Regulatory Compliance


On December 12, 2016, the U.S. Environmental Protection Agency (EPA) issued a final rule to implement the Formaldehyde Standards for Composite Wood Products Act, which added Title VI to the Toxic Substances Control Act (TSCA). The purpose of this rule is to reduce consumer and worker exposure to formaldehyde from certain wood products produced domestically or imported into the United States.

The Formaldehyde Emission Standards for Composite Wood Products Act was passed in 2010, but it took the EPA six years to finalize the implementation details. The formaldehyde emission limits in the Act mirror those established by the California Air Resources Board (CARB) and implemented in two phases in 2010 and 2012 for products sold in the state of California.

In addition to harmonizing the federal emission limits with those in the California rule, EPA worked to keep the implementation requirements for the federal rule consistent with those for CARB.  Some exceptions include how manufacturers handle non-complying lots and the certification process for imported products.

The federal rule applies to hardwood plywood, medium-density fiberboard and particleboard, as well as household products containing these components. Laminated products with a wood or woody-grass veneer affixed to a composite wood platform also are subject to the rule. (Laminated products made with synthetic face veneers, oriented strand board, curved plywood and structural plywood, that is, PS-1 and PS-2, are exempt.)

The deadline for producing and labeling covered products as TSCA Title VI compliant was December 12, 2017.

The rule includes product testing requirements, labeling guidelines, recordkeeping requirements and rules for import certification. It also establishes a third-party certification program for laboratory testing.

Beginning March 22, 2019, regulated composite wood products (CWP) and finished goods manufactured in or imported into the United States were required to be certified as TSCA Title VI compliant by an EPA TSCA Title VI third-party certifier and labeled as such.  

Importers are responsible for providing a TSCA Section 13 import certification for articles containing regulated CWP, component parts or finished goods imported into the United States.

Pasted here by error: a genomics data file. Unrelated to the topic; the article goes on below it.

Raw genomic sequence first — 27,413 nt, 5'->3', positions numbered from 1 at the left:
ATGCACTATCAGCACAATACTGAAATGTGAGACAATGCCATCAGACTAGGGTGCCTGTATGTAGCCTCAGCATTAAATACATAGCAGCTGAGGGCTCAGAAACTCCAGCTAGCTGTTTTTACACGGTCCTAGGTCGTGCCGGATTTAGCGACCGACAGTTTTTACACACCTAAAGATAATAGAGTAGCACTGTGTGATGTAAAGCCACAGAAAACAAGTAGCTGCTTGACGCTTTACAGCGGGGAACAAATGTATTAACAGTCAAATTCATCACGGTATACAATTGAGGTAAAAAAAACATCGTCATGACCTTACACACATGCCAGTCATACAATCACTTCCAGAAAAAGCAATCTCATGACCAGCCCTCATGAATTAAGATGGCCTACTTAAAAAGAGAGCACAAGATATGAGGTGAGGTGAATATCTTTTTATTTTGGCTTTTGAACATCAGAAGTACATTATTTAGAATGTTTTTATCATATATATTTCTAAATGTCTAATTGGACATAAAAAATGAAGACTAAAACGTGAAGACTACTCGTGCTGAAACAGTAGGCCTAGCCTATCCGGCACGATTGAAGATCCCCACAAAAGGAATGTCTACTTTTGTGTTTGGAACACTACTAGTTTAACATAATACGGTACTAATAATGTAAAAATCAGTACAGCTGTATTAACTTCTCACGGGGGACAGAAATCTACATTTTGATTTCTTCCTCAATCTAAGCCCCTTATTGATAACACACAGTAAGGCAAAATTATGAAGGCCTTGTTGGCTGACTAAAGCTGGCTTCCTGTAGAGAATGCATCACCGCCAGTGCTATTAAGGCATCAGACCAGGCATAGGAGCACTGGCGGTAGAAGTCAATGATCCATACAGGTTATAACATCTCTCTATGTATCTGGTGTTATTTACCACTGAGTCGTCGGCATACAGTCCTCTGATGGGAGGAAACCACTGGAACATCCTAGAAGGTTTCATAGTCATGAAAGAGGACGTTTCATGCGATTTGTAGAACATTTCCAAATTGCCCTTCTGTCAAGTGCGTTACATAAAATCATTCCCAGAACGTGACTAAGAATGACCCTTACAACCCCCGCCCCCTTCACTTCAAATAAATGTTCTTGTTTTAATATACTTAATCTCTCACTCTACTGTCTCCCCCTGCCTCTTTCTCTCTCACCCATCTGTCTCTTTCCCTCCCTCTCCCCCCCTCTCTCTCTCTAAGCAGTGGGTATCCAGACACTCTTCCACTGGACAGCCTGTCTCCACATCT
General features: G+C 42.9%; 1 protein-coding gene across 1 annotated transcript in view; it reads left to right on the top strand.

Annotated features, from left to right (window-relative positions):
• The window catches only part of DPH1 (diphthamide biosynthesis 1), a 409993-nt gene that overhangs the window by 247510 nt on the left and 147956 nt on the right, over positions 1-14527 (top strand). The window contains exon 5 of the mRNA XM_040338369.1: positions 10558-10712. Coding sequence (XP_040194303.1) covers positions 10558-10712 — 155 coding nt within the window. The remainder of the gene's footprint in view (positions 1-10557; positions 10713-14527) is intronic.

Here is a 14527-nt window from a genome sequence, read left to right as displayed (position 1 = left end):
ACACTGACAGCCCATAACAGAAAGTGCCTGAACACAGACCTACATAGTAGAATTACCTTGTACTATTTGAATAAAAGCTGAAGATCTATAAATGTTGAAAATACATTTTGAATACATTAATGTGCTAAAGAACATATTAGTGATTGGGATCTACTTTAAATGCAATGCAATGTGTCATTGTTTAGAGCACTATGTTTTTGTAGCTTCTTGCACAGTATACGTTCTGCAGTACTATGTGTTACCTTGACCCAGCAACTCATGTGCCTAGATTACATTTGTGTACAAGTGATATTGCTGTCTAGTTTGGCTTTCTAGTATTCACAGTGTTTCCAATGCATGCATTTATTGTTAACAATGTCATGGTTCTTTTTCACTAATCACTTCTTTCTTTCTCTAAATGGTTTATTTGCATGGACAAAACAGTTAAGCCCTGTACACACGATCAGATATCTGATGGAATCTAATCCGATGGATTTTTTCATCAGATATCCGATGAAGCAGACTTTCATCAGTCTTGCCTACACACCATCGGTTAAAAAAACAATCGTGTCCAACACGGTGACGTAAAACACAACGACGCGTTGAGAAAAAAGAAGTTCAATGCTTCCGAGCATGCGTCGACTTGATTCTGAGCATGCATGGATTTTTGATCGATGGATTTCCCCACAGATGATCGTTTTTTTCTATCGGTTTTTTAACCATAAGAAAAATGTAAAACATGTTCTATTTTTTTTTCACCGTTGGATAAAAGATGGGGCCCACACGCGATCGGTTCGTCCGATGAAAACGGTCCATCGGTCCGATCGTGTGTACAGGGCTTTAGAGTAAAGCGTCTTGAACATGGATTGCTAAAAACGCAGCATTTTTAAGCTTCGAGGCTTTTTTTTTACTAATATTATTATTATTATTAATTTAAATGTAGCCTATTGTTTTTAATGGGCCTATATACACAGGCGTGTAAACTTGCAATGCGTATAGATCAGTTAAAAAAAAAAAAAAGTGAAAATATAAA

AHFA’s focused advocacy efforts over the last decade had a positive impact on the final EPA formaldehyde rule and produced several key changes from the first draft of the rule released in 2013.

Left unchanged, the original draft would have decimated the residential furniture industry, forcing plant closures and widespread job losses.

The original rule required onerous new testing expenses for both domestic and overseas producers. Factories would have been required to implement daily component testing and quarterly product-level certification. The industry-wide cost was estimated in the hundreds of millions of dollars, despite clear science showing that the new measures would not provide any increased health benefit to American consumers.

That science was rooted in studies conducted by AHFA, CARB, the Composite Panel Association and the U.S. Consumer Product Safety Commission. AHFA outlined the studies in clear terms for EPA officials and delivered its position to lawmakers on Capitol Hill. Those Hill visits were followed by formal comments submitted to the EPA in a 22-page document with 16 separate supporting documents.

AHFA also hosted a top EPA official on a plant tour in North Carolina and provided oral testimony during public hearings in Washington on the proposed rule. AHFA’s efforts continued unabated for three years, until the revised rule was finally introduced in 2016.

The Alliance continued working on the industry’s behalf as amendments were made to fine-tune the implementation rules.   A member workshop to help member companies understand their responsibilities under the new regulation was held in January 2017, and a compliance toolbox was added to the AHFA website in August 2017. In addition, an EPA official attended AHFA’s 2017 Regulatory Summit to address any remaining questions about the rule’s implementation. (January 2020)